Technology and Teaching Culture: What Spanish Teachers Do

By Moore, Zena | Foreign Language Annals, Winter 2006 | Go to article overview

Technology and Teaching Culture: What Spanish Teachers Do


Moore, Zena, Foreign Language Annals


Abstract:

This study gathered data on Spanish public school teachers' use of existing technologies to teach culture. A questionnaire gathered data on teacher background, use of technology, competence to teach culture, the inclusion of culture courses in degree programs, and courses on teaching culture. Observations over a three-year period provided snapshots of what teachers did. Findings from the study revealed that teachers neglect the teaching of culture, continuing to show a preference for the simpler technologies like television and video recorders. There was very little use of more interactive technologies such as the Internet. Data also indicate that teachers prefer to focus on teaching grammar and vocabulary, and on developing reading and writing skills, because department tests focus on these aspects. The teachers felt they were competent to teach culture but were constrained by time and a lack of resources.

Key words: action research; culture; public school teachers; teaching Hispanic culture; technology

Language: Spanish

Introduction

The National Standards and Teaching Culture

In 1996, the Standards for Foreign Language Learning was published (National Standards). It was a historic year for foreign language teachers across the nation because, for the first time, teachers had national guidelines to help them plan, develop, and evaluate their foreign language curricula. By creating common goals and objectives for teachers, the Standards provided a type of checklist against which learning and teaching could be assessed. The Standards include "5 Cs," namely communication, comparisons, cultures, connections, and communities. The two major standards related to cultures are that "students demonstrate an understanding of the relationship between the practices and perspectives of the culture studied," and "students demonstrate an understanding of the relationship between the products and perspectives of the culture studied." (Lange, 1999, p.59)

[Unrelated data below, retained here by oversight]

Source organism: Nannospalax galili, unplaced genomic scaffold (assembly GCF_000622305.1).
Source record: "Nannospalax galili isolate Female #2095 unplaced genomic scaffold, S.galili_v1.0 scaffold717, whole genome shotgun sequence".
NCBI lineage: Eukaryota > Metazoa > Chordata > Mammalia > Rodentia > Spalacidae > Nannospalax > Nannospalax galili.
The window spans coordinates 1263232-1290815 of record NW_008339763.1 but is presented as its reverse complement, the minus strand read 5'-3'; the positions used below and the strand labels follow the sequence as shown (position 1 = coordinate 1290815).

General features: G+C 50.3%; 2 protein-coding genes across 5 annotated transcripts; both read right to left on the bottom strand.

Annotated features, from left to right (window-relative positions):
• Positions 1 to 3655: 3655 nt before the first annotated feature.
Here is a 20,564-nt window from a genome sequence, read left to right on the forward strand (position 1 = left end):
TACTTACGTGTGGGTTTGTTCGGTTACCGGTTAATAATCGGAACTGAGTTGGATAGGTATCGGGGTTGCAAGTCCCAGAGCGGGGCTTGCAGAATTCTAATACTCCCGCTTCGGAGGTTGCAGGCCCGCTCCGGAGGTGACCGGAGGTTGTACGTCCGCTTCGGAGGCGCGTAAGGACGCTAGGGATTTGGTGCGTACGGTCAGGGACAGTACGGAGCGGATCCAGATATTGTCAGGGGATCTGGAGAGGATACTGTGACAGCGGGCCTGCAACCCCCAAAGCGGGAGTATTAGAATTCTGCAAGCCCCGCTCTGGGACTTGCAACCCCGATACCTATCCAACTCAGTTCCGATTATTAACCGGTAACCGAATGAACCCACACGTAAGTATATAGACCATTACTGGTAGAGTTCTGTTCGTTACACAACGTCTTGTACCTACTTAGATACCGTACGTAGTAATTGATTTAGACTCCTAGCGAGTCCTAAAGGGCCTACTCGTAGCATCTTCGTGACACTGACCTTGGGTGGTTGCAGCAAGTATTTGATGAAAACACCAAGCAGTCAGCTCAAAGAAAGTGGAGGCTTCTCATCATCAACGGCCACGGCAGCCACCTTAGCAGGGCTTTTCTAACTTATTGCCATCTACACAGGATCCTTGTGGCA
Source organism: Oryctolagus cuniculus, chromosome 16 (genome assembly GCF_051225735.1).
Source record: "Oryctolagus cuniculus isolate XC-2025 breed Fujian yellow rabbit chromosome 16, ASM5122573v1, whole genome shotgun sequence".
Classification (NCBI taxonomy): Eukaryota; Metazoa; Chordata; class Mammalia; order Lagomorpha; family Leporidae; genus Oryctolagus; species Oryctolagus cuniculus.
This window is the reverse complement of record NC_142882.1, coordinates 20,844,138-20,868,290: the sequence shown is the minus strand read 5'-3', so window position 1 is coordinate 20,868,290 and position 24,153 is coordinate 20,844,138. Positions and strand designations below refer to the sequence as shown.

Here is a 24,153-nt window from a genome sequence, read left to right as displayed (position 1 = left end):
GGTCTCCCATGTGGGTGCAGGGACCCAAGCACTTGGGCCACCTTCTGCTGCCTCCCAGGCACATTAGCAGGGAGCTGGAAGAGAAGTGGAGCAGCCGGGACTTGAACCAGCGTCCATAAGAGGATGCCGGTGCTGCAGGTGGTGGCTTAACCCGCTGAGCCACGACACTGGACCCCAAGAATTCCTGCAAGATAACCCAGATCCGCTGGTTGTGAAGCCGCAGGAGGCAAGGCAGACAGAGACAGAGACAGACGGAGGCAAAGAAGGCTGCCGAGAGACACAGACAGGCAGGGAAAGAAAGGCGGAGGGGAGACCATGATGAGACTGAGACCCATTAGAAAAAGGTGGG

While the Standards did not recommend a specific teaching method for students to achieve these goals, they did provide sample activities and scenarios that can help teachers design their lesson plans and activities. Furthermore, with advances in technology such as the rise of the Internet, educators welcomed the opportunities and challenges for teachers to create better and more effective ways of developing and using instructional material for teaching language and culture (Bacon, 1995; Finneman, 1996, Walz, 1998). Finneman (1996) argued: "... it is clear that the Web promises to be an important resource for language teachers" (p. 6). Walz (1998) stated that the Web allows teachers to meet the goals set out in the Standards by helping students build competence in more than one language and culture, and by providing students with a variety of learning settings. The belief was that students can be surrounded by sights and sounds of native speakers in the target settings through the use of DVDs, computer animated objects and figures, and voice activators that produce nativelike utterances, (Finneman, 1996; Warschauer, 1996).

As with any new technology, teachers have to develop not only the technological skills to use the tools, but also, and maybe more importantly, the pedagogic skills to develop teaching materials and activities. For example, Computer Assisted Language Learning (CALL) programs are based on two important technological developments-multimedia computers and the Internet. Multimedia technology, as exemplified by CD-ROMs, allows a variety of media (e.g., text, graphics, sound, animation, and video), to be accessed on a single machine, the computer. In order to use the technology effectively, teachers have to develop a fairly advanced multimedia literacy through courses taken during their preservice or inservice training.

Social Constructivism and Technology

Many teachers and students today are daily users of e-mail and the World Wide Web, the two most common network features used in first (L1) and second language (L2) instruction (Cononelos & Oliva, 1993). …

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